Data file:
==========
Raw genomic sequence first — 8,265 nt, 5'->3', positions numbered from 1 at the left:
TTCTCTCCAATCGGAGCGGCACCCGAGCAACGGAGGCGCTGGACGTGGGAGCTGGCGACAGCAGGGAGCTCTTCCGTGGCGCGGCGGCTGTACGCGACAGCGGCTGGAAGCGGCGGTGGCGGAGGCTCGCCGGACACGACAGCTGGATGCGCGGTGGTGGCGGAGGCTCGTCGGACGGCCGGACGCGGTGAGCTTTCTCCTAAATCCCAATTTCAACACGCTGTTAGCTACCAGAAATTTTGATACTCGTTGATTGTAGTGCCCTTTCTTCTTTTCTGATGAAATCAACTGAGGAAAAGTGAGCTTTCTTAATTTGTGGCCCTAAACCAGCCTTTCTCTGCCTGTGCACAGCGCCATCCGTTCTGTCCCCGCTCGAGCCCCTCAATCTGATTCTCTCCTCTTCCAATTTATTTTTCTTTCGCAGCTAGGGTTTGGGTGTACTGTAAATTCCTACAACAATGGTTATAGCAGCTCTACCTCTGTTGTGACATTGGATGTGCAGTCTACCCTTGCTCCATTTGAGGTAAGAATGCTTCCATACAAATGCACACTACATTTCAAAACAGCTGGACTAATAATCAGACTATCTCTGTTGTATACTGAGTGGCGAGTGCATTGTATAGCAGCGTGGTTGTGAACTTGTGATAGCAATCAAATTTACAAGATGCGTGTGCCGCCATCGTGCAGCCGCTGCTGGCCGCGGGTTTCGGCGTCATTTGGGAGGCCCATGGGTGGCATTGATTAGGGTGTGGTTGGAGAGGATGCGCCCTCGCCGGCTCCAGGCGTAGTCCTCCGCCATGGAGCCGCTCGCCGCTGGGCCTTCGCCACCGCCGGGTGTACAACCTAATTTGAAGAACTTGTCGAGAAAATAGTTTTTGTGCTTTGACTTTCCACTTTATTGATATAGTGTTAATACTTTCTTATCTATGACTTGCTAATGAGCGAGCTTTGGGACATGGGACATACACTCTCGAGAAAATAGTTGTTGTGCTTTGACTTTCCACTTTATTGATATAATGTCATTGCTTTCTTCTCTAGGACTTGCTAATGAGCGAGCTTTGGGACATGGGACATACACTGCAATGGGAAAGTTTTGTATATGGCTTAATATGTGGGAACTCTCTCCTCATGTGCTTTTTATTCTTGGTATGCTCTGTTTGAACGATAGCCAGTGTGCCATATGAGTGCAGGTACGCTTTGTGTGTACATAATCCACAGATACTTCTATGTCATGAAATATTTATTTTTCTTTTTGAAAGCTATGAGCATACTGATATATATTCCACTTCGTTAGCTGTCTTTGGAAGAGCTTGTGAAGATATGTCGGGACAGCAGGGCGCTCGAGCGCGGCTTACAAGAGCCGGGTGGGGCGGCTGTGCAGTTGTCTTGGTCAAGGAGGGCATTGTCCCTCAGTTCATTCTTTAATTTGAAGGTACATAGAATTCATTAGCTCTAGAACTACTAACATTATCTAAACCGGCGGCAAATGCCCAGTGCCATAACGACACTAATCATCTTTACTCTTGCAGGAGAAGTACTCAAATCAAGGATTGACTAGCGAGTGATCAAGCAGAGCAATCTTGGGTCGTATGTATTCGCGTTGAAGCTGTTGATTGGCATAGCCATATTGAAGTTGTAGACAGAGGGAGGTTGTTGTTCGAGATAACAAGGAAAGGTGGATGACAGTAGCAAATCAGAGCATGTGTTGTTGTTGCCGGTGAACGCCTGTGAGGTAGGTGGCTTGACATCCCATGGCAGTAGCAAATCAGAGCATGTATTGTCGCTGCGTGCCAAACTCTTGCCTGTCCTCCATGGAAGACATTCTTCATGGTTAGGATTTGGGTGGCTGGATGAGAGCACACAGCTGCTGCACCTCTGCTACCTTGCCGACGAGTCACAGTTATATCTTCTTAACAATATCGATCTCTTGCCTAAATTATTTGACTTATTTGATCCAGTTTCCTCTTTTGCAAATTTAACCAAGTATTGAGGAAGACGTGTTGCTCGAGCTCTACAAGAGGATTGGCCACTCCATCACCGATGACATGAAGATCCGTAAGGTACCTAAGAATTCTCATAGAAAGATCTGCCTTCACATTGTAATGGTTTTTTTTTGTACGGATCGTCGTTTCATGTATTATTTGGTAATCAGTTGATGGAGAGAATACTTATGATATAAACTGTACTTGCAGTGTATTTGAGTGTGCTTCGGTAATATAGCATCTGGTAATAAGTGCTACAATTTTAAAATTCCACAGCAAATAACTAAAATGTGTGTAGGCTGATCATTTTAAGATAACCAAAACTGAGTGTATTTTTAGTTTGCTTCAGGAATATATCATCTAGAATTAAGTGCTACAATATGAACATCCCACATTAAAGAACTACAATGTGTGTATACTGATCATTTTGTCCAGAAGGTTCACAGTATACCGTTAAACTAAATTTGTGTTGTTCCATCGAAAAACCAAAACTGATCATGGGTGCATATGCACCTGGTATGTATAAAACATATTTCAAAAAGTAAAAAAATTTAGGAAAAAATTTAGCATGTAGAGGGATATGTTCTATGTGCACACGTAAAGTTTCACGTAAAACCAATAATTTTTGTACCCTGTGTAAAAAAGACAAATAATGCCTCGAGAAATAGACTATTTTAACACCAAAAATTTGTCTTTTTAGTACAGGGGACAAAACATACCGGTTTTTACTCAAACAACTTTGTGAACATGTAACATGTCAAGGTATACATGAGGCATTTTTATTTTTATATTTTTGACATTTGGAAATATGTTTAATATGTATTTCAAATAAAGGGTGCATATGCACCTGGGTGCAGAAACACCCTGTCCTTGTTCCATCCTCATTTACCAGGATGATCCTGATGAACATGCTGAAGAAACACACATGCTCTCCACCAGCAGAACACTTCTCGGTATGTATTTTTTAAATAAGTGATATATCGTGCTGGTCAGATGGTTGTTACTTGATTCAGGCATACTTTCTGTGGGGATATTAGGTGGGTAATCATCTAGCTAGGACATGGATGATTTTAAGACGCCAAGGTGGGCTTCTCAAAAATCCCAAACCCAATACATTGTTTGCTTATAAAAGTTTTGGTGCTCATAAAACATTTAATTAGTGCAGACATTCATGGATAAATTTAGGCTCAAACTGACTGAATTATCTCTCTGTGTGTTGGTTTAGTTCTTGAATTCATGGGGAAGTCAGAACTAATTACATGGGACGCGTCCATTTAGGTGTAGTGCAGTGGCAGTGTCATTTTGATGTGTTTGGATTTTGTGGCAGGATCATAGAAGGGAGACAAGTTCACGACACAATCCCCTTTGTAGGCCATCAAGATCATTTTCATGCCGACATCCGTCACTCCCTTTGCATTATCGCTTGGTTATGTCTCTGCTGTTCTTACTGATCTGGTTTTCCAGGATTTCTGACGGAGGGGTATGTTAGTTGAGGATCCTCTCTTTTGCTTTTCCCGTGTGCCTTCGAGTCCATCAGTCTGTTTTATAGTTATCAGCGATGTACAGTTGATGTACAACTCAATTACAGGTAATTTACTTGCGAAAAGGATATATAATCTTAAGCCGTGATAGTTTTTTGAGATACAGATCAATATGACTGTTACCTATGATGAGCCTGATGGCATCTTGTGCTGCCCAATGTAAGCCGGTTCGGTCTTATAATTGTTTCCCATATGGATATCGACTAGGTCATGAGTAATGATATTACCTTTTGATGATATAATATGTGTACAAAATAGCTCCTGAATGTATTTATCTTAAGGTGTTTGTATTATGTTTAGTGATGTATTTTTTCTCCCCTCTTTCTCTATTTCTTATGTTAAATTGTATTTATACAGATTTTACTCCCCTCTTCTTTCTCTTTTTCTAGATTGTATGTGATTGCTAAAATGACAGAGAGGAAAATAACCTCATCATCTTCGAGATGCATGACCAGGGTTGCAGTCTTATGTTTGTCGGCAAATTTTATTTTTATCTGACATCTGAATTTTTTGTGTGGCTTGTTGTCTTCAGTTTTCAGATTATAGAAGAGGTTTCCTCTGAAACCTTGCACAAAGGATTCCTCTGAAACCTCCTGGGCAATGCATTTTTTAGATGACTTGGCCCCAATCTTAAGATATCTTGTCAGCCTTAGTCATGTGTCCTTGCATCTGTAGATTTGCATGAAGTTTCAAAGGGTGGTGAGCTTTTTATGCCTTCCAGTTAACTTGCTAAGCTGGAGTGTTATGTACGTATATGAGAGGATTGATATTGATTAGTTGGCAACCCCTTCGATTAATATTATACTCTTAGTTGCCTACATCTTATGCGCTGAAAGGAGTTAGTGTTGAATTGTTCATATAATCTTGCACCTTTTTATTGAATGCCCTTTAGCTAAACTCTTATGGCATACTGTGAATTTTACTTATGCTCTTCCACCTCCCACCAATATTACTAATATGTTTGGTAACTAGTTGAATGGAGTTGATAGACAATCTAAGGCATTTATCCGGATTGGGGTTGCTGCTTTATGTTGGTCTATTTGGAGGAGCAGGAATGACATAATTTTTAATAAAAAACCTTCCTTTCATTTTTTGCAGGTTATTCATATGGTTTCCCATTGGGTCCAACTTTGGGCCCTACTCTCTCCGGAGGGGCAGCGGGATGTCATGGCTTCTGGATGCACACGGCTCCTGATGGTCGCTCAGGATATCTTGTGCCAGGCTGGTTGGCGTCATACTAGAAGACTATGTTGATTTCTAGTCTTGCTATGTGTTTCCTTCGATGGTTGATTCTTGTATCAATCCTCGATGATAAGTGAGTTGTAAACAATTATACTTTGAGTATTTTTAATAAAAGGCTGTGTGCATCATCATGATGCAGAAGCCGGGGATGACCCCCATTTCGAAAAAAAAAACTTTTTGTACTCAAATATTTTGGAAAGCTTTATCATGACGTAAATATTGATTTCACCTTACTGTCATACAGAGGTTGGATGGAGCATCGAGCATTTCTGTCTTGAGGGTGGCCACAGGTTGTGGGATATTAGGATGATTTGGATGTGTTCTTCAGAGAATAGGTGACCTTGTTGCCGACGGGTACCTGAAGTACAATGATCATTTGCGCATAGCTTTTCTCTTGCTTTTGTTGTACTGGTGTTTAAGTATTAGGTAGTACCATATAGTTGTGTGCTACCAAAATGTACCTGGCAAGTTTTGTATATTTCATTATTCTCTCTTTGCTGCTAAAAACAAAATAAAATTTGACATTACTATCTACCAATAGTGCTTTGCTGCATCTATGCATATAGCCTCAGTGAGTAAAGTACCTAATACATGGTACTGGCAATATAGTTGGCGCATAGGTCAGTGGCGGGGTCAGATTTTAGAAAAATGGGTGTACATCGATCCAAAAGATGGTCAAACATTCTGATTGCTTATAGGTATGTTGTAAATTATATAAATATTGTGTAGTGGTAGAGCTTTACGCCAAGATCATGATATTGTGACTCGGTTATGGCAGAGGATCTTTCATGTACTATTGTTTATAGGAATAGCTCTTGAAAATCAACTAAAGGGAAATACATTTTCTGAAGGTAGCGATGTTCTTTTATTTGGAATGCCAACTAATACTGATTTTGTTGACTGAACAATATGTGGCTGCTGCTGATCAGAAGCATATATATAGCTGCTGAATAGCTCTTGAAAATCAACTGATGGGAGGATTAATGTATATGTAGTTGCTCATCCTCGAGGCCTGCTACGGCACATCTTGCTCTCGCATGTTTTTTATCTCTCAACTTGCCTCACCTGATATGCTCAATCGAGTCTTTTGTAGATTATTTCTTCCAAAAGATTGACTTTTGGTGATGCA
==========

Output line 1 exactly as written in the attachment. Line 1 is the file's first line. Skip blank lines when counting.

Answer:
Raw genomic sequence first — 8,265 nt, 5'->3', positions numbered from 1 at the left: